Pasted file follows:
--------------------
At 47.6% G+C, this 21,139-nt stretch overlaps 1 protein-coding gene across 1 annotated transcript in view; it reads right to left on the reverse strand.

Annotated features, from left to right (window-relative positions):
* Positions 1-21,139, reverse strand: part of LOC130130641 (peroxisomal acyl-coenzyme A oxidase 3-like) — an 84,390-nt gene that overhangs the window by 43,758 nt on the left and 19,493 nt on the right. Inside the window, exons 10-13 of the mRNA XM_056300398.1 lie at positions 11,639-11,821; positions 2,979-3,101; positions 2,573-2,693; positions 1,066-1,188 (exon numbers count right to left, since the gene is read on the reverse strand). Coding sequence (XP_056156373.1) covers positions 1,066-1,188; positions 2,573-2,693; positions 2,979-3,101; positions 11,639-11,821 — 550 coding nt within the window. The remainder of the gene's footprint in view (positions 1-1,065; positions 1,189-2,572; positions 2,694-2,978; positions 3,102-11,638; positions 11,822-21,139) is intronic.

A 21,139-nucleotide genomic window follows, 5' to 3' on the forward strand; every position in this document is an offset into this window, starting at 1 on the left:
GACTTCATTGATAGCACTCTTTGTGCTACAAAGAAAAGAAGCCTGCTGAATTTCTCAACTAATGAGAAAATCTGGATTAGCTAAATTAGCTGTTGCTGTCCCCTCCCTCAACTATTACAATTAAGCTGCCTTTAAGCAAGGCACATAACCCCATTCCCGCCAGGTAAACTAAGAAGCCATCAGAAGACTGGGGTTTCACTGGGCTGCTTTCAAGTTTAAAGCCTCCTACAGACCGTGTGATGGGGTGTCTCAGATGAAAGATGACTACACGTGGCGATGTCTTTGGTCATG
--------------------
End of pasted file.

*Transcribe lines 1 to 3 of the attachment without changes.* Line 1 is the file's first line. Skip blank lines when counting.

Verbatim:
At 47.6% G+C, this 21,139-nt stretch overlaps 1 protein-coding gene across 1 annotated transcript in view; it reads right to left on the reverse strand.

Annotated features, from left to right (window-relative positions):
* Positions 1-21,139, reverse strand: part of LOC130130641 (peroxisomal acyl-coenzyme A oxidase 3-like) — an 84,390-nt gene that overhangs the window by 43,758 nt on the left and 19,493 nt on the right. Inside the window, exons 10-13 of the mRNA XM_056300398.1 lie at positions 11,639-11,821; positions 2,979-3,101; positions 2,573-2,693; positions 1,066-1,188 (exon numbers count right to left, since the gene is read on the reverse strand). Coding sequence (XP_056156373.1) covers positions 1,066-1,188; positions 2,573-2,693; positions 2,979-3,101; positions 11,639-11,821 — 550 coding nt within the window. The remainder of the gene's footprint in view (positions 1-1,065; positions 1,189-2,572; positions 2,694-2,978; positions 3,102-11,638; positions 11,822-21,139) is intronic.